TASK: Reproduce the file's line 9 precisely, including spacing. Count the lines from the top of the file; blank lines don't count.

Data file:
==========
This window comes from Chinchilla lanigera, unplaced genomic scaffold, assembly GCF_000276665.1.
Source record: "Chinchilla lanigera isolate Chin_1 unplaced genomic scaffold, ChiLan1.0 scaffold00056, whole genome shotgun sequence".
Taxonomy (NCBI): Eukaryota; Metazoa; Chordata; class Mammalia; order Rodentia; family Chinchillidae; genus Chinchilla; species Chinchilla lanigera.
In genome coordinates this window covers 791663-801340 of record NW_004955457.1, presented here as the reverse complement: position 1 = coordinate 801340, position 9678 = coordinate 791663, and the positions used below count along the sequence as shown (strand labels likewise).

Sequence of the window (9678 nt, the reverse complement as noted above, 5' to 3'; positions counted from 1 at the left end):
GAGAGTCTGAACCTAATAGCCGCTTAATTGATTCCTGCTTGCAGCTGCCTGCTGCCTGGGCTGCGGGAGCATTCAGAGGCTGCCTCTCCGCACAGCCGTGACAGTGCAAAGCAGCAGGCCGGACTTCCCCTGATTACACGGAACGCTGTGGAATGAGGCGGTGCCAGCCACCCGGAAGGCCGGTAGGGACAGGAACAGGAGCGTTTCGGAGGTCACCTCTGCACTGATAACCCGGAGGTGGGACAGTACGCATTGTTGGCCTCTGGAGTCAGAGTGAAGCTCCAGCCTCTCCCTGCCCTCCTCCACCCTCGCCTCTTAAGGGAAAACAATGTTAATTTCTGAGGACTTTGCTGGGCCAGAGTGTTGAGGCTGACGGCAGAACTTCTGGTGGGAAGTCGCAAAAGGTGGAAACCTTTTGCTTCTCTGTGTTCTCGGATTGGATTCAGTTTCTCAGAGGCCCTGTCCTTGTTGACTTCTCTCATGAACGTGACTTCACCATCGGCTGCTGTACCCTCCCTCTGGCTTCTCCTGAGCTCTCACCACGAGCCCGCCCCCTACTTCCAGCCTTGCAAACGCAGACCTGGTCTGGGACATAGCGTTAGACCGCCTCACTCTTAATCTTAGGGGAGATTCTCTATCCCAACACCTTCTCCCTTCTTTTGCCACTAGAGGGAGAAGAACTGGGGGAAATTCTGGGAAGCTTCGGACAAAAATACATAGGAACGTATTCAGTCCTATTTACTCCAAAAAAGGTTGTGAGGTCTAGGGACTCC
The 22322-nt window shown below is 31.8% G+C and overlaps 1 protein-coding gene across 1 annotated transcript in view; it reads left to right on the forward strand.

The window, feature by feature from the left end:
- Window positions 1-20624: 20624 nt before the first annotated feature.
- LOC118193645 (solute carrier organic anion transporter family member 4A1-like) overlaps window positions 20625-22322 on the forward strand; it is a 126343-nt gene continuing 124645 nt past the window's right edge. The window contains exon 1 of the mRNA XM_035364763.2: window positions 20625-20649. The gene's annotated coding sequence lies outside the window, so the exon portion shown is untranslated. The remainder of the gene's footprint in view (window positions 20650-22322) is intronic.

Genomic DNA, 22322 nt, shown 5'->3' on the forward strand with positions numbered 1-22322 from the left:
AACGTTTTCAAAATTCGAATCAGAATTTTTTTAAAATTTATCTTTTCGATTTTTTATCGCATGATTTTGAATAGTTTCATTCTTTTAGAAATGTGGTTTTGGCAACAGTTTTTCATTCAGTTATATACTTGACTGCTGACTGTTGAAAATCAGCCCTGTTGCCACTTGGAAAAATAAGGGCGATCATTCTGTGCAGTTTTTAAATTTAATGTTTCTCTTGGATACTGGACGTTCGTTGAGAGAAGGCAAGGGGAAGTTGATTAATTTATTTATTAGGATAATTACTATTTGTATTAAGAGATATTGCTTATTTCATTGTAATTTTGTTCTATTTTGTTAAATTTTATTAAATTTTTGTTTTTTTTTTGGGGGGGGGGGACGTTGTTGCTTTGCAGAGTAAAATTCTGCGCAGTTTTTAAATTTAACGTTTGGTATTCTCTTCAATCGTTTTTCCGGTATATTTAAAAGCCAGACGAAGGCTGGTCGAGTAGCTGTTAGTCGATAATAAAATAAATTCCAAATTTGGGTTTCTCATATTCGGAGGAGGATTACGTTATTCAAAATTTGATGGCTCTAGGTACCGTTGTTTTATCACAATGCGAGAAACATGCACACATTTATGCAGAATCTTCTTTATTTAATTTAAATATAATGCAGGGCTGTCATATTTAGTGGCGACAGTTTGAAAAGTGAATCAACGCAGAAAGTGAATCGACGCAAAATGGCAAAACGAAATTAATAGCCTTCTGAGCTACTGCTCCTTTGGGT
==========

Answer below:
- Window positions 1-20624: 20624 nt before the first annotated feature.